“It makes decision-making slow and geared toward compromise,” Kuoppamaeki said. “Compromises are not always the best solution -- it makes politics volatile.”
The EU’s common agricultural policy includes possibilities for compensation and any recompense to European farmers for lost sales will be looked at in the longer term, European Commission spokesman Frederic Vincent said Aug. 7. EU globalization funds, with an annual budget of 150 million euros ($200 million), have also been used to help countries deal with job losses.
Finland sent 10 percent of its exports to Russia last year, and imported 18 percent from the country. Its total trade volume with Russia of 14 percent even exceeded that of former Soviet states, and now euro members, Latvia and Estonia. The euro-area average trade with Russia in 2013 was 3.4 percent. About 5 percent of Finland’s goods exports to Russia are now banned, according to the Bank of Finland.
Finnish cooperative dairy producer Valio Oy, which accounts for more than 85 percent of the food exports from Finland now banned by Russia, said last week it’s halting all production for sales there. Finland exported 400 million euros in food to Russia last year. Other industries are also suffering.
Wholesaler Oriola-KD Oyj, paint maker Tikkurila Oyj and house builder YIT Oyj have all reported falling demand in Russia. Nurminen Logistics Oyj said last week its net sales will decline this year as sanctions cut rail transport volumes. Department-store owner Stockmann Oyj and retailer Kesko Oyj bear the brunt of slowing economic growth as Russians spend less.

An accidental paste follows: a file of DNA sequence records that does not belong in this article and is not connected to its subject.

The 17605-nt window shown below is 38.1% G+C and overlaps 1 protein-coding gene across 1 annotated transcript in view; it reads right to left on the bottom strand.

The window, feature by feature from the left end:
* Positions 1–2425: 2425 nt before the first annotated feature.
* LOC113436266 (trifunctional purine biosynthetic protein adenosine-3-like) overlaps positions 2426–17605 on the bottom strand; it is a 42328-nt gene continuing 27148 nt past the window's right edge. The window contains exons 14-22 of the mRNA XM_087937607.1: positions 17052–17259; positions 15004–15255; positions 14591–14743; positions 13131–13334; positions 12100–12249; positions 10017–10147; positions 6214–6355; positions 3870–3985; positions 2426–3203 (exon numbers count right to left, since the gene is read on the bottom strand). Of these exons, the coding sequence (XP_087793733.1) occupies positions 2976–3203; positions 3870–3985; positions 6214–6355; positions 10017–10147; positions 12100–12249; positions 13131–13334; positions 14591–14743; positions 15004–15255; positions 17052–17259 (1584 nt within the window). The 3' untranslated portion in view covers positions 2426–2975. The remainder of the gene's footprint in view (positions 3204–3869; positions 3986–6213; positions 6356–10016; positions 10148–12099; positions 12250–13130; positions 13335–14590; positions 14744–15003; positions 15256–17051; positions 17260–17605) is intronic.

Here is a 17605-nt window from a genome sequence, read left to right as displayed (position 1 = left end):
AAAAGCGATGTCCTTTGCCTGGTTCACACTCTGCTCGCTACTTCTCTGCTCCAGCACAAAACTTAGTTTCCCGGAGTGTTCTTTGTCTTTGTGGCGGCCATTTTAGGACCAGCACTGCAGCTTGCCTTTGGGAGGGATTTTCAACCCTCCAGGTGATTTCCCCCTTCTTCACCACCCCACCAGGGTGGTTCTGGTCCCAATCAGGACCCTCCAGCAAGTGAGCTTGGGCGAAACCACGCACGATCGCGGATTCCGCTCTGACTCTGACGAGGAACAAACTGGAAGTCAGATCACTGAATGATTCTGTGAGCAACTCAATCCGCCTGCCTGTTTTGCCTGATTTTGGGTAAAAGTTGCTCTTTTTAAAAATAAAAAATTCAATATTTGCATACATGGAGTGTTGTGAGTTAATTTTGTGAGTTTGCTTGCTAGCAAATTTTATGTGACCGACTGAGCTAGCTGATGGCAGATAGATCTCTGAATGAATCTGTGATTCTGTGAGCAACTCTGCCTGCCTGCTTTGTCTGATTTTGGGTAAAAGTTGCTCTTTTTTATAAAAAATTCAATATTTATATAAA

Finnish corporate debt is showing signs of the strain. The yield on Oriola-KD’s 7 percent perpetual junior subordinated bonds rose to 6.48 percent last week, its highest since February. Stockmann’s 3.375 percent 2018 notes yielded 3.75 percent, compared with a low of 3.43 percent in February.
Russia’s increasing economic isolation couldn’t come at a worse time for Finland, which had pegged its recovery hopes to a rebound in exports. Gross domestic product contracted for a second quarter in the three months through March, while unemployment reached 9.2 percent in June, compared with 7.8 percent a year earlier.
A number of analysts are already advising investors to steer clear of Finnish government debt. UniCredit Bank AG recommends shorting Finnish 10-year notes and instead buying debt sold by Italy and Germany, equally weighted. HSBC Securities Inc. advises its clients to sell Finnish 10-year bonds and buy similar-maturity Belgian debt instead.
Finland’s options in dealing with the sanctions may be limited, according to Danske Bank.
“It may be difficult to show how much of the weakness in the Russian economy that impacts Finland is something that Finland should be compensated for,” Kuoppamaeki said. “Russian import bans do hit some companies very hard, but the right address from which to seek compensation for those losses is Russia.”